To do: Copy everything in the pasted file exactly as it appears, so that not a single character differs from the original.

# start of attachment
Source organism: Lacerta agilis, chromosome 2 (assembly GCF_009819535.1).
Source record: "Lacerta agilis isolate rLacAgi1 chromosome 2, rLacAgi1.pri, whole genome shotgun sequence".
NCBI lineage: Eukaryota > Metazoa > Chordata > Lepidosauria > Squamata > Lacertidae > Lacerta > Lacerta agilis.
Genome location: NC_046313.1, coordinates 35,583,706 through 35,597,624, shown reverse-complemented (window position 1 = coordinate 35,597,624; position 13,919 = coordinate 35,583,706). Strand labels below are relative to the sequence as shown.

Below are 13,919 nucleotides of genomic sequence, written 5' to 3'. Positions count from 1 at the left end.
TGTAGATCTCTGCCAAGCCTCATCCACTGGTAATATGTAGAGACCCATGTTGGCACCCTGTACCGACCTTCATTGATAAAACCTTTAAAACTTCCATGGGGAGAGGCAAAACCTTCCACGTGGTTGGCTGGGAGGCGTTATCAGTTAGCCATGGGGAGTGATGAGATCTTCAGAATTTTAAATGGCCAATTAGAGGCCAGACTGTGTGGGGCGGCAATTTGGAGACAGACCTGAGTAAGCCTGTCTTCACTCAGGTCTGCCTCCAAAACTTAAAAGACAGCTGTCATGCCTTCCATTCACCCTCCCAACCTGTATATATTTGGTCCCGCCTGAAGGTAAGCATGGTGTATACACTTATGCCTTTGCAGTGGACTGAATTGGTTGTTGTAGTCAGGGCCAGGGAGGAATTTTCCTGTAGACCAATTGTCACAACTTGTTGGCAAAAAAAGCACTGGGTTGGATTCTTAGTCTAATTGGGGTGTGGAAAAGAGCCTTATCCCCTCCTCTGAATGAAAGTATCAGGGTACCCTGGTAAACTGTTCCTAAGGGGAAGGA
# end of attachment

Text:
Source organism: Lacerta agilis, chromosome 2 (assembly GCF_009819535.1).
Source record: "Lacerta agilis isolate rLacAgi1 chromosome 2, rLacAgi1.pri, whole genome shotgun sequence".
NCBI lineage: Eukaryota > Metazoa > Chordata > Lepidosauria > Squamata > Lacertidae > Lacerta > Lacerta agilis.
Genome location: NC_046313.1, coordinates 35,583,706 through 35,597,624, shown reverse-complemented (window position 1 = coordinate 35,597,624; position 13,919 = coordinate 35,583,706). Strand labels below are relative to the sequence as shown.

Below are 13,919 nucleotides of genomic sequence, written 5' to 3'. Positions count from 1 at the left end.
TGTAGATCTCTGCCAAGCCTCATCCACTGGTAATATGTAGAGACCCATGTTGGCACCCTGTACCGACCTTCATTGATAAAACCTTTAAAACTTCCATGGGGAGAGGCAAAACCTTCCACGTGGTTGGCTGGGAGGCGTTATCAGTTAGCCATGGGGAGTGATGAGATCTTCAGAATTTTAAATGGCCAATTAGAGGCCAGACTGTGTGGGGCGGCAATTTGGAGACAGACCTGAGTAAGCCTGTCTTCACTCAGGTCTGCCTCCAAAACTTAAAAGACAGCTGTCATGCCTTCCATTCACCCTCCCAACCTGTATATATTTGGTCCCGCCTGAAGGTAAGCATGGTGTATACACTTATGCCTTTGCAGTGGACTGAATTGGTTGTTGTAGTCAGGGCCAGGGAGGAATTTTCCTGTAGACCAATTGTCACAACTTGTTGGCAAAAAAAGCACTGGGTTGGATTCTTAGTCTAATTGGGGTGTGGAAAAGAGCCTTATCCCCTCCTCTGAATGAAAGTATCAGGGTACCCTGGTAAACTGTTCCTAAGGGGAAGGA